Letters to the Editor
Readers respond to "Where in Maine?" and other articles.
Where in Maine?
Of course your July mystery photograph is Hallowell! I grew up in Augusta, and the 622 phone number on the sign in the picture, the description of the small downtown with neighborhoods and hills, and the fact that it is a small city were tip offs. (That, and I Googled the stores in the picture!) It is a beautiful place, with great restaurants — the Liberal Cup is delicious, as is the newly re-opened Slates.
—Ellen Lucy, Sebago, Maine
There have been some changes in Hallowell since your July “Where in Maine?” photograph was taken. The Marquis TV shop is now a new upscale restaurant, and the entire building has been remodeled. We have lived on Second Street overlooking the Kennebec River and the rail trail for four years after selling our home on Togus Pond in Augusta.
—Clifford & Margaret Williams
Since I love antiques, old homes, and Slates, Hallowell has always been one of my favorite towns in Maine. It was love at first sight when I first visited from Caribou back in the ’80s. After we relocated to Illinois in 1998, I lost one earring of a pair that I purchased years ago at David Brooks Jewelers. My husband did what any thoughtful husband would do: he took the one remaining earring back to David Brooks, and they graciously recreated the second earring. They are still my favorite earrings and always remind me of Hallowell.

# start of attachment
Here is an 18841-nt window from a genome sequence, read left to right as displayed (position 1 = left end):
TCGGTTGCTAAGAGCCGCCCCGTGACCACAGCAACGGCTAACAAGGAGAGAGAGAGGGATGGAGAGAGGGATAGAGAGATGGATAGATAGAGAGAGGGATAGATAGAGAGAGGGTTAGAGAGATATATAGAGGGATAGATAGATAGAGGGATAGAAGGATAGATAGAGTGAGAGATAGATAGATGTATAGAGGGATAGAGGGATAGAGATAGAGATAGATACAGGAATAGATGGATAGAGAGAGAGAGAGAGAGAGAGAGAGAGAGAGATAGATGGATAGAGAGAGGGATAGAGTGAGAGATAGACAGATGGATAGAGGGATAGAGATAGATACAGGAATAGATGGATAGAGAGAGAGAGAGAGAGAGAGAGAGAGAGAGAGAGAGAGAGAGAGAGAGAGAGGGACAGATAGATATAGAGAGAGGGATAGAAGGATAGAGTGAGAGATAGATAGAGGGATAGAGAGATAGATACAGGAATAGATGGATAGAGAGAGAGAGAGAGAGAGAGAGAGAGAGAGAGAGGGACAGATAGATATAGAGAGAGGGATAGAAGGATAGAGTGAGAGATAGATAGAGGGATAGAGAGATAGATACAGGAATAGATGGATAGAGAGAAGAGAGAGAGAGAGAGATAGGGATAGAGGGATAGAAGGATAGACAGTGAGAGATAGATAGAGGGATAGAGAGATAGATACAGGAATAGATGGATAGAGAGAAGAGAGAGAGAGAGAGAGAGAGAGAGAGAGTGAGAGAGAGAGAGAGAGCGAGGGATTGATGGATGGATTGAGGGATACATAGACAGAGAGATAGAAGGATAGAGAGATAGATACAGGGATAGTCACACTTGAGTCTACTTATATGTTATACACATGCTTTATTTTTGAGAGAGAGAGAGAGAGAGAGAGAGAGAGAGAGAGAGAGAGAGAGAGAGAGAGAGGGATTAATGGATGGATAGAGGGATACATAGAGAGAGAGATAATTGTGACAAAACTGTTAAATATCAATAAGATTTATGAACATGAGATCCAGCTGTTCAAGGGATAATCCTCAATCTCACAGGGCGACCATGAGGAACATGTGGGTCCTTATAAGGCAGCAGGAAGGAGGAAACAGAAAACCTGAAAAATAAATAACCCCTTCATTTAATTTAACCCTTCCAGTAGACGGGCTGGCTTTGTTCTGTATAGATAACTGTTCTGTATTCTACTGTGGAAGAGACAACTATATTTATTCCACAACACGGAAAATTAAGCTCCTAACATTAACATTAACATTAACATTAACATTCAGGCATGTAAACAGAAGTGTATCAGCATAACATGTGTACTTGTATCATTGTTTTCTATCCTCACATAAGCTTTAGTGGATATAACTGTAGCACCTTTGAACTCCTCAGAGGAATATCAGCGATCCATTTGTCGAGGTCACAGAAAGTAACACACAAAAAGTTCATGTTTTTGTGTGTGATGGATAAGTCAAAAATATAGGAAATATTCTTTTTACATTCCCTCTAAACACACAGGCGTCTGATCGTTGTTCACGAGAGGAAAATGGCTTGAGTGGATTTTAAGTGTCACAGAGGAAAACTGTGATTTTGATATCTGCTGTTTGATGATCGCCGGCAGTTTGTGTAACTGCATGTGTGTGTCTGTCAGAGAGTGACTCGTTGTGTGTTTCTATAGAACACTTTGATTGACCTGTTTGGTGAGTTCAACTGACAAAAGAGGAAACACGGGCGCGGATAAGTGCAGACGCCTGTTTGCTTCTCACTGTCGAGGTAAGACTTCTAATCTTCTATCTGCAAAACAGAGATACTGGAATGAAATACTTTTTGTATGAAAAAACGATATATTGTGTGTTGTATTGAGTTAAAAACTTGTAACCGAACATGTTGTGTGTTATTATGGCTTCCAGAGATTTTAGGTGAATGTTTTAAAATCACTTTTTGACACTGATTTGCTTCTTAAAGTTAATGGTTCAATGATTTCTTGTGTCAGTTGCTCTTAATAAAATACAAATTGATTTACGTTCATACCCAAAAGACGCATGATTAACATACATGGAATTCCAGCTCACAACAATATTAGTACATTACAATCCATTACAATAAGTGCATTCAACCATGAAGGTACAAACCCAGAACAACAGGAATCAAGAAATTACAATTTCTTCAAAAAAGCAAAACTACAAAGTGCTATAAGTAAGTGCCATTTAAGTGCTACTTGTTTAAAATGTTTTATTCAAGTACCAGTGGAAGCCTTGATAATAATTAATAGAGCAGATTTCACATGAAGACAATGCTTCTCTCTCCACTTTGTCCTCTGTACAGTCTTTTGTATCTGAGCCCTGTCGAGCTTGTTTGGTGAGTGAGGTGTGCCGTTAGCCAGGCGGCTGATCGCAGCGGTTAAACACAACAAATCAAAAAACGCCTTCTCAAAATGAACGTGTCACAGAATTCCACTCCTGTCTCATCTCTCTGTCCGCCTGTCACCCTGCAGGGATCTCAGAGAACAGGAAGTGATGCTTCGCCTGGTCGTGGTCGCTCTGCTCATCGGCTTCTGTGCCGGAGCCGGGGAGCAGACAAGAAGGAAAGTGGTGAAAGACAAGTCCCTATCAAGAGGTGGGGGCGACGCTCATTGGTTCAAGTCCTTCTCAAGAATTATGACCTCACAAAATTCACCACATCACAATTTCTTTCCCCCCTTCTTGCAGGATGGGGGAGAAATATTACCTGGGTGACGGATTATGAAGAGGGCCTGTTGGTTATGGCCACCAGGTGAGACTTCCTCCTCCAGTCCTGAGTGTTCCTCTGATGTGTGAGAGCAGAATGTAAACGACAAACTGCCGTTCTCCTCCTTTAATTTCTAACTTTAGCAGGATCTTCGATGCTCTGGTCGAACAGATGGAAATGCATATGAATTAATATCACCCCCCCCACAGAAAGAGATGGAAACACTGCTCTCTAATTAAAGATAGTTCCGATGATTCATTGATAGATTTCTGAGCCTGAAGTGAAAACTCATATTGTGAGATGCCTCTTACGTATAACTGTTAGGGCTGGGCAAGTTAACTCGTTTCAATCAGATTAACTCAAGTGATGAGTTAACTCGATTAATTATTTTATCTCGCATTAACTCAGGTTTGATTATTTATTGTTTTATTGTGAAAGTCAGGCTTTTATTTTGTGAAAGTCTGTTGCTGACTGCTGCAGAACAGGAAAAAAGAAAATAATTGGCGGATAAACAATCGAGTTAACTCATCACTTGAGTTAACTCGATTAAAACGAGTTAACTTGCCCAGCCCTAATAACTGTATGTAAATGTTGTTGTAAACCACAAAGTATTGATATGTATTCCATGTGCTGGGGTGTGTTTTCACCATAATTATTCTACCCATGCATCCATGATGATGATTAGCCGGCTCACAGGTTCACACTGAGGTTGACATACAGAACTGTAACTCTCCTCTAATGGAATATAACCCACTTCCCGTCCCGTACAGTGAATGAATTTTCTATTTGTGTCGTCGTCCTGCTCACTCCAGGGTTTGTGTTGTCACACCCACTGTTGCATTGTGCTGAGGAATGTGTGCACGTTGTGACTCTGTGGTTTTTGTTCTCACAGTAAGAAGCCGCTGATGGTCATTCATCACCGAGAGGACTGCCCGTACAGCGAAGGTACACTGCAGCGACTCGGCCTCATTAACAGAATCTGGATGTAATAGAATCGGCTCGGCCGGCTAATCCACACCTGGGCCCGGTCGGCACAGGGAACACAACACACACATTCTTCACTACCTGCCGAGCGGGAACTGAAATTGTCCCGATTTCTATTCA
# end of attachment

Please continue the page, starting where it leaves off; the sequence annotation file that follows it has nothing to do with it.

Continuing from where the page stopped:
To The Thrush
As one of the hikers who joined Elizabeth Peavey last summer on a frigid, blustery, and ultimately unfruitful climb up Saddleback Mountain in search of the Bicknell’s thrush, I enjoyed reliving the experience through Peavey’s article in your July issue. Perhaps one reason no one was disappointed to head back down the trail is because everyone was so grateful to be getting off the mountain and into our warm cars. Even diehard birders know there comes a time to call off the pursuit and seek a hot cup of coffee.
I thoroughly enjoyed the article about Damariscove Island in your July issue, but offer the correction that you have Chester and Isaac Poole’s occupations reversed after they moved ashore in 1922: Isaac, my grandfather, lived in Boothbay Harbor and ran the fish market, while Uncle Chester lived in South Bristol (where Poole Brother’s Lumber originated).
—Walter A. Poole
Spring Hill, Florida
I enjoyed reading the item about Red’s Dairy Freeze (“Inside Maine,” July 2008). “Red” and I go back a long time. As a teenager, I worked on a neighboring farm in Cape Elizabeth during World War II. Daily, Red drove by in his Hood’s milk delivery truck. Sometimes we would hail him and buy a quart of chocolate milk. In 1945, as the war ended and I got married, Red became the milkman for us and our five children until we moved to Massachusetts, where we lived for twenty-three years. Whenever we returned to the Cape for a visit, a stop at Red’s Dairy Freeze was a must. He was a great friend, always a gentleman.
—Ruth White Watson
Mount Desert, Maine
Off the Beach
Given your inaccurate directions to the Sandy Point Beach in Stockton Springs (“Hidden Beaches,” July 2008) this lovely beach will likely continue to be a “hidden” treasure. You were correct that one takes Steamboat Wharf Road off Route 1, but you continue straight through the intersection with Hersey Retreat Road, rather than turning there. Steamboat Wharf Road dead-ends at the beach. There are facilities — a seasonal, handicapped accessible, public bathroom — and the beach itself is also handicapped accessible, with wheelchair accessible trails leading to the beach and a scenic overlook.
Sandy Point, Maine